'Tis the Season for Plum Dumplings!
The short harvest season has arrived for the Italian Prune Plums which means one thing to Hungarians ... Plum Dumplings! Also known in Hungarian as Szilvás Gombóc, they are our favorite sweet dessert of the early-fall season. Slightly sweet, slightly tart, and slightly cinnamony, these dumplings are simply perfect.
Italian Prune Plums
Do you find it strange that a traditional Hungarian dessert utilizes Italian plums? No, not really. Italian Prune Plums are a European variety. While their name is derived from their native growing region, the variety has found great popularity outside of Italy. It is commonly found in German and Hungarian cuisines. Other names for this plum variety are Empress plums and Blue plums. The fruit grows on trees typically kept small. They bloom in early spring but yield their fruit in late summer through early fall ... which is NOW!
These plums have a dense consistency, with a somewhat drier flesh compared to other plum varieties. They can easily be split by hand to free the pit. They are smaller in size and have a sweet, fruity flavor. They can be baked into pies, cakes, tarts, dumplings, or simmered into jams and compotes.
Hungarians are not the only ones that incorporate this tasty fruit into DUMPLINGS. The Germans also do, calling their dumplings Zwetschgenknoedel. In both traditions, the cinnamon-sugar touched plums are wrapped in a potato dough, boiled in slightly salted water, and then rolled in toasted breadcrumbs. The dumplings are dusted with powdered sugar and can be served as an afternoon snack or a dessert.
Hungarian Plum Dumpling recipe
4 large Russet potatoes
1/2 stick unsalted butter; room temperature
1 whole egg + 1 egg yolk
1/2 tsp salt
~22 fresh Italian prune plums
~ 1/2 cup butter or vegetable oil
~ 2 cups plain breadcrumbs
Fill a large pot with water. Add a little salt and bring to a boil.
In the meantime, prepare the plums. Wash them well and split them by hand to remove the pits. In a small bowl place some powdered sugar. Add a little cinnamon to the sugar and mix together. Use a small spoon to replace the pits of the plums with a bit of the cinnamon-sugar mixture.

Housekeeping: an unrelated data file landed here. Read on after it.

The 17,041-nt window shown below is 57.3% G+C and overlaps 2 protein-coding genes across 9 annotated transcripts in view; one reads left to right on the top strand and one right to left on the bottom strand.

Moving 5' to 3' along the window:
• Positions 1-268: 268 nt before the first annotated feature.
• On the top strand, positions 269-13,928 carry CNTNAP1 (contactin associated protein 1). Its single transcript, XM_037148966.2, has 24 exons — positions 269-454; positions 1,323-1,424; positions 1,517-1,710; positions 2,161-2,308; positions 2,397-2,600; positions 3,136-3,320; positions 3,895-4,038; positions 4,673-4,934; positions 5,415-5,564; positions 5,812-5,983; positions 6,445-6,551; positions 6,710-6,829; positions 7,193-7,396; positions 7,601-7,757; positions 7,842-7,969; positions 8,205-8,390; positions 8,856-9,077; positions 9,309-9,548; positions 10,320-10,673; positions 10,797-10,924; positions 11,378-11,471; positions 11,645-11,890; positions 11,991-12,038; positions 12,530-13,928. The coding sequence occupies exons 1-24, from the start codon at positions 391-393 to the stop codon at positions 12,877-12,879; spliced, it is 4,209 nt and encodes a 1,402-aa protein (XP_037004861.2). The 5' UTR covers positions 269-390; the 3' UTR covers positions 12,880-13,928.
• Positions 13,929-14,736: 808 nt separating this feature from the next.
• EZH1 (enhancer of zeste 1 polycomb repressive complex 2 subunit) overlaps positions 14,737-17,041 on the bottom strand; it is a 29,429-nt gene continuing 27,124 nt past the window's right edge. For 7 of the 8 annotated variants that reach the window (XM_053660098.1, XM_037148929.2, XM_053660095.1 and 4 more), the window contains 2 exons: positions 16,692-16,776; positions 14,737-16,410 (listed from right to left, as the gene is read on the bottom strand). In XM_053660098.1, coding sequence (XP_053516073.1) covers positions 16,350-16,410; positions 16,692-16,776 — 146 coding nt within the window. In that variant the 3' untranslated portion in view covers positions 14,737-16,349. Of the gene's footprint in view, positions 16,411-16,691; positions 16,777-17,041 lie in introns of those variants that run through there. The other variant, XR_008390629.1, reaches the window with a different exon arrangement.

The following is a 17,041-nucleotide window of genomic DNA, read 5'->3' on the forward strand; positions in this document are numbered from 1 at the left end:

Prepare the potato dough by boiling the potatoes in their skins until tender. Let cool just enough to handle. Peel the potatoes and while still warm, press them through a potato ricer into a large bowl. Add a half stick of room-temperature butter, one whole egg, one egg yolk, a little salt. Mix together with a wooden spoon. Start adding flour, a little at a time, and begin kneading the mixture by hand. Continue adding flour until the dough is no longer sticking to your hand and is easy to work with, but still soft. (Use the dough immediately)
Pinch off a piece of dough and flatten it into a circle in the palm of your hand until it measures about 3" diameter and 1/4" in thickness. Lay the prepared plum into the center and pinch the dough around the plum until the plum is completely covered. Roll like a ball in your hand so the seams are well sealed. Then roll in a dusting of flour so that they don't stick. Once you have about 8 made, gently drop them into the pot of boiling water. The dumplings will sink to the bottom.
In the meantime, prepare the breadcrumbs by browning them in oil or butter. Toast them in a frying pan over heat, mixing with a wooden spoon, until golden brown in color. Turn off the burner.
Once the dumplings rise to the surface of the water. Let them simmer at the top for a couple of minutes. Thereafter remove them individually with a slotted spoon and gently place them into the frying pan with the breadcrumbs. Roll them around in the breadcrumbs until they are evenly coated. Remove the coated dumplings to your serving dish. Repeat this process until all the dumplings are cooked and coated.
Time to Eat!
Dust them with powdered sugar and serve them warm and whole. When you and your guests cut into them, the sweet warm plum juice will release from its center and bath the delicious dumpling. Add even a bit more powdered sugar, if you desire, and enjoy!
'Gnocchi' in Breadcrumbs
In the event that you have extra potato dough and no more plums, do not panic! You can easily assemble another tasty Hungarian dessert, in Hungarian called Prézlis nudli or Buci nudli. These were my favorite growing up and are nothing more than small potato dumplings (similar to gnocchi) in bread crumbs.
Basically, roll little pinches of the potato dough between the palms of your hands into 2" long tapered segments and drop them into the boiling, slightly salted water. Once they rise to the surface, let them simmer at the top for a minute. Remove them with a slotted spoon to drain well and transfer them to the toasted breadcrumbs. Gently roll them in the breadcrumbs to coat evenly. Sprinkle with a little powdered sugar and serve them hot, with jam. They are particularly tasty with either apricot or strawberry jam.
I hope I made you hungry and inspired you to try these EASY and delicious Hungarian desserts. NOW is the TIME because the plums will not be available for very long!